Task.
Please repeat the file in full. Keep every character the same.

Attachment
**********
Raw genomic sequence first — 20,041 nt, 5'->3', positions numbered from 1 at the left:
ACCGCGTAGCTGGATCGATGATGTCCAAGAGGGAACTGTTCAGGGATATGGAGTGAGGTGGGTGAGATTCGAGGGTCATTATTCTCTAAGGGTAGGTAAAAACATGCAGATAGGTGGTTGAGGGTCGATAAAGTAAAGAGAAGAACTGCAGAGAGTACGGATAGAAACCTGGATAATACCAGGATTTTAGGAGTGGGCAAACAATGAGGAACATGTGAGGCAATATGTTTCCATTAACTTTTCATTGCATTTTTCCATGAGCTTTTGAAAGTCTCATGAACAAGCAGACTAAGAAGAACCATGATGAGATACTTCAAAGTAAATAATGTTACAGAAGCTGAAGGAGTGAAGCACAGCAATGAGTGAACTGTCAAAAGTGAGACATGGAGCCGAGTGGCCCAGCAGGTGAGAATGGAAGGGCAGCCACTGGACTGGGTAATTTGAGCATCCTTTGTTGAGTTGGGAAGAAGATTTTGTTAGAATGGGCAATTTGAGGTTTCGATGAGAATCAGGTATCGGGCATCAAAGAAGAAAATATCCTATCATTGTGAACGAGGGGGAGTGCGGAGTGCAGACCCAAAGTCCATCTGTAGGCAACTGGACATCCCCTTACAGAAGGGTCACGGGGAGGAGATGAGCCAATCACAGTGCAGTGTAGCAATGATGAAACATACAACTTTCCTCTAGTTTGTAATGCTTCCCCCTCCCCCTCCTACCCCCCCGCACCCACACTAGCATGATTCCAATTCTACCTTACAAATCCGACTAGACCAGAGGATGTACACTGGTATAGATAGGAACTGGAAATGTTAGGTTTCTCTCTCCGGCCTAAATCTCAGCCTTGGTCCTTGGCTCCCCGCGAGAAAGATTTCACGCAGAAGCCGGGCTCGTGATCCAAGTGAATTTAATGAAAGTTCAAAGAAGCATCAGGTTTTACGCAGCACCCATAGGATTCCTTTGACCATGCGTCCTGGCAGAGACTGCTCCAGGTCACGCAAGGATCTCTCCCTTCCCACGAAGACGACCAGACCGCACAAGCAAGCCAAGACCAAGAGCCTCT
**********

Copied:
Raw genomic sequence first — 20,041 nt, 5'->3', positions numbered from 1 at the left:
ACCGCGTAGCTGGATCGATGATGTCCAAGAGGGAACTGTTCAGGGATATGGAGTGAGGTGGGTGAGATTCGAGGGTCATTATTCTCTAAGGGTAGGTAAAAACATGCAGATAGGTGGTTGAGGGTCGATAAAGTAAAGAGAAGAACTGCAGAGAGTACGGATAGAAACCTGGATAATACCAGGATTTTAGGAGTGGGCAAACAATGAGGAACATGTGAGGCAATATGTTTCCATTAACTTTTCATTGCATTTTTCCATGAGCTTTTGAAAGTCTCATGAACAAGCAGACTAAGAAGAACCATGATGAGATACTTCAAAGTAAATAATGTTACAGAAGCTGAAGGAGTGAAGCACAGCAATGAGTGAACTGTCAAAAGTGAGACATGGAGCCGAGTGGCCCAGCAGGTGAGAATGGAAGGGCAGCCACTGGACTGGGTAATTTGAGCATCCTTTGTTGAGTTGGGAAGAAGATTTTGTTAGAATGGGCAATTTGAGGTTTCGATGAGAATCAGGTATCGGGCATCAAAGAAGAAAATATCCTATCATTGTGAACGAGGGGGAGTGCGGAGTGCAGACCCAAAGTCCATCTGTAGGCAACTGGACATCCCCTTACAGAAGGGTCACGGGGAGGAGATGAGCCAATCACAGTGCAGTGTAGCAATGATGAAACATACAACTTTCCTCTAGTTTGTAATGCTTCCCCCTCCCCCTCCTACCCCCCCGCACCCACACTAGCATGATTCCAATTCTACCTTACAAATCCGACTAGACCAGAGGATGTACACTGGTATAGATAGGAACTGGAAATGTTAGGTTTCTCTCTCCGGCCTAAATCTCAGCCTTGGTCCTTGGCTCCCCGCGAGAAAGATTTCACGCAGAAGCCGGGCTCGTGATCCAAGTGAATTTAATGAAAGTTCAAAGAAGCATCAGGTTTTACGCAGCACCCATAGGATTCCTTTGACCATGCGTCCTGGCAGAGACTGCTCCAGGTCACGCAAGGATCTCTCCCTTCCCACGAAGACGACCAGACCGCACAAGCAAGCCAAGACCAAGAGCCTCT